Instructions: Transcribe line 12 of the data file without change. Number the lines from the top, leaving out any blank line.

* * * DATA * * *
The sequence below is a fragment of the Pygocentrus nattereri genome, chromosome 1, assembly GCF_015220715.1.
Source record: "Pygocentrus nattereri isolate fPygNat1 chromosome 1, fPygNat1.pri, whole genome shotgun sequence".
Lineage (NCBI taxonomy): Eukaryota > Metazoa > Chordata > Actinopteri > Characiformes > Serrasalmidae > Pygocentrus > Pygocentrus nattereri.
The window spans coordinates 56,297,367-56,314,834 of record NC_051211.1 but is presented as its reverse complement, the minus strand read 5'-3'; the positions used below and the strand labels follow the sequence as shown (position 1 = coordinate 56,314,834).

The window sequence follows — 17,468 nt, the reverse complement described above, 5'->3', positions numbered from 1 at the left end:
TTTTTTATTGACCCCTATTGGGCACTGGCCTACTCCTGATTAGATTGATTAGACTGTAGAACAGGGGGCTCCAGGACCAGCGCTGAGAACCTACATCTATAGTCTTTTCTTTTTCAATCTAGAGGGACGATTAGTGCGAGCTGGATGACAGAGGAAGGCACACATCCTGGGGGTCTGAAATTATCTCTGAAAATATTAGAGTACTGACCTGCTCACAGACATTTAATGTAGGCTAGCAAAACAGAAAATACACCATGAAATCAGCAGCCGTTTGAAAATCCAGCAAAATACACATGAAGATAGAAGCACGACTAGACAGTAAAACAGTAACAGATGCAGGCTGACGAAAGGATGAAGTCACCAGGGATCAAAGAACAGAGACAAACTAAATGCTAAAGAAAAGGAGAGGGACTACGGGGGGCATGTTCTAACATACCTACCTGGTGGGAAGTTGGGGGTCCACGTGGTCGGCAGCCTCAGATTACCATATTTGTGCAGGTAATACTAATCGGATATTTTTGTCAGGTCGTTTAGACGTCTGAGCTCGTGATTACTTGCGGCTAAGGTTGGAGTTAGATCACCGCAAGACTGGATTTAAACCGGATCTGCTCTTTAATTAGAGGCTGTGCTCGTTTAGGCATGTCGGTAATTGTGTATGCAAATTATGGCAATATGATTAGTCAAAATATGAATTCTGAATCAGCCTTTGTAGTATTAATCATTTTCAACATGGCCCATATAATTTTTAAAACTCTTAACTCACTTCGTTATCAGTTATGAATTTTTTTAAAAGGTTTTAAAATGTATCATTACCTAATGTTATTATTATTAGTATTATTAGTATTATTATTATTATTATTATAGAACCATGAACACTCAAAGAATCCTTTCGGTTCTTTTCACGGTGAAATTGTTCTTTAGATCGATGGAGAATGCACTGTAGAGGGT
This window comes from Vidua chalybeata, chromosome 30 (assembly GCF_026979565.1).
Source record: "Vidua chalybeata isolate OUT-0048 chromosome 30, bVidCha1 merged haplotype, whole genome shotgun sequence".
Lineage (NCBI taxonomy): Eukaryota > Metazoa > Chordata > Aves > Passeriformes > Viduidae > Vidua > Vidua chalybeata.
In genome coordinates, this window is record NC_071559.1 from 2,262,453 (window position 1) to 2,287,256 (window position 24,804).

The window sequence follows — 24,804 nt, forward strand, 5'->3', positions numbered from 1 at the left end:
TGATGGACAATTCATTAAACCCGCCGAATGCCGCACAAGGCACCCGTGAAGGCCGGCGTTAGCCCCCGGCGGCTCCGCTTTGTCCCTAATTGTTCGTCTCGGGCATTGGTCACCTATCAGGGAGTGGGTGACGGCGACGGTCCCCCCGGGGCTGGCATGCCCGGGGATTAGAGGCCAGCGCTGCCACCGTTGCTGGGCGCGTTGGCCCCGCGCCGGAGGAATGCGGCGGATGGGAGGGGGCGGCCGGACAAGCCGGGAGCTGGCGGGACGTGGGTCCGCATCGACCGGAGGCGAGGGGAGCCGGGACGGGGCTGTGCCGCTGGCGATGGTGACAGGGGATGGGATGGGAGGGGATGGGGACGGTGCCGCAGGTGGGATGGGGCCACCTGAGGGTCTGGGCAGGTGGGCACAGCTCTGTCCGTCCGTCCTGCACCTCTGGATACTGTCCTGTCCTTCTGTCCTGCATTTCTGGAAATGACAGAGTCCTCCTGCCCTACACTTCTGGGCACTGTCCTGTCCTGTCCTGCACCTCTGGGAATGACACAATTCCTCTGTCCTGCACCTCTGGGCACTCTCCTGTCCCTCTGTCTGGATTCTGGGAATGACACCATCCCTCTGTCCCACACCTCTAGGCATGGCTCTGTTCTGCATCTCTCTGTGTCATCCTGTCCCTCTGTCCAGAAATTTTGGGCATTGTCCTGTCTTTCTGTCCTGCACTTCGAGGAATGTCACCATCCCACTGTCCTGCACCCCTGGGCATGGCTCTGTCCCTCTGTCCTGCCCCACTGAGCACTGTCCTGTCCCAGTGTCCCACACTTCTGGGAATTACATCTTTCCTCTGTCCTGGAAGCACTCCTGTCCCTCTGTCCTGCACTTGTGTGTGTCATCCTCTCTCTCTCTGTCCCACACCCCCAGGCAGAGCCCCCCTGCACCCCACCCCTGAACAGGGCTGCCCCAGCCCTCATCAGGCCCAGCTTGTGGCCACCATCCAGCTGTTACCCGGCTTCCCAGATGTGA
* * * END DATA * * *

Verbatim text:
TGATGGACAATTCATTAAACCCGCCGAATGCCGCACAAGGCACCCGTGAAGGCCGGCGTTAGCCCCCGGCGGCTCCGCTTTGTCCCTAATTGTTCGTCTCGGGCATTGGTCACCTATCAGGGAGTGGGTGACGGCGACGGTCCCCCCGGGGCTGGCATGCCCGGGGATTAGAGGCCAGCGCTGCCACCGTTGCTGGGCGCGTTGGCCCCGCGCCGGAGGAATGCGGCGGATGGGAGGGGGCGGCCGGACAAGCCGGGAGCTGGCGGGACGTGGGTCCGCATCGACCGGAGGCGAGGGGAGCCGGGACGGGGCTGTGCCGCTGGCGATGGTGACAGGGGATGGGATGGGAGGGGATGGGGACGGTGCCGCAGGTGGGATGGGGCCACCTGAGGGTCTGGGCAGGTGGGCACAGCTCTGTCCGTCCGTCCTGCACCTCTGGATACTGTCCTGTCCTTCTGTCCTGCATTTCTGGAAATGACAGAGTCCTCCTGCCCTACACTTCTGGGCACTGTCCTGTCCTGTCCTGCACCTCTGGGAATGACACAATTCCTCTGTCCTGCACCTCTGGGCACTCTCCTGTCCCTCTGTCTGGATTCTGGGAATGACACCATCCCTCTGTCCCACACCTCTAGGCATGGCTCTGTTCTGCATCTCTCTGTGTCATCCTGTCCCTCTGTCCAGAAATTTTGGGCATTGTCCTGTCTTTCTGTCCTGCACTTCGAGGAATGTCACCATCCCACTGTCCTGCACCCCTGGGCATGGCTCTGTCCCTCTGTCCTGCCCCACTGAGCACTGTCCTGTCCCAGTGTCCCACACTTCTGGGAATTACATCTTTCCTCTGTCCTGGAAGCACTCCTGTCCCTCTGTCCTGCACTTGTGTGTGTCATCCTCTCTCTCTCTGTCCCACACCCCCAGGCAGAGCCCCCCTGCACCCCACCCCTGAACAGGGCTGCCCCAGCCCTCATCAGGCCCAGCTTGTGGCCACCATCCAGCTGTTACCCGGCTTCCCAGATGTGA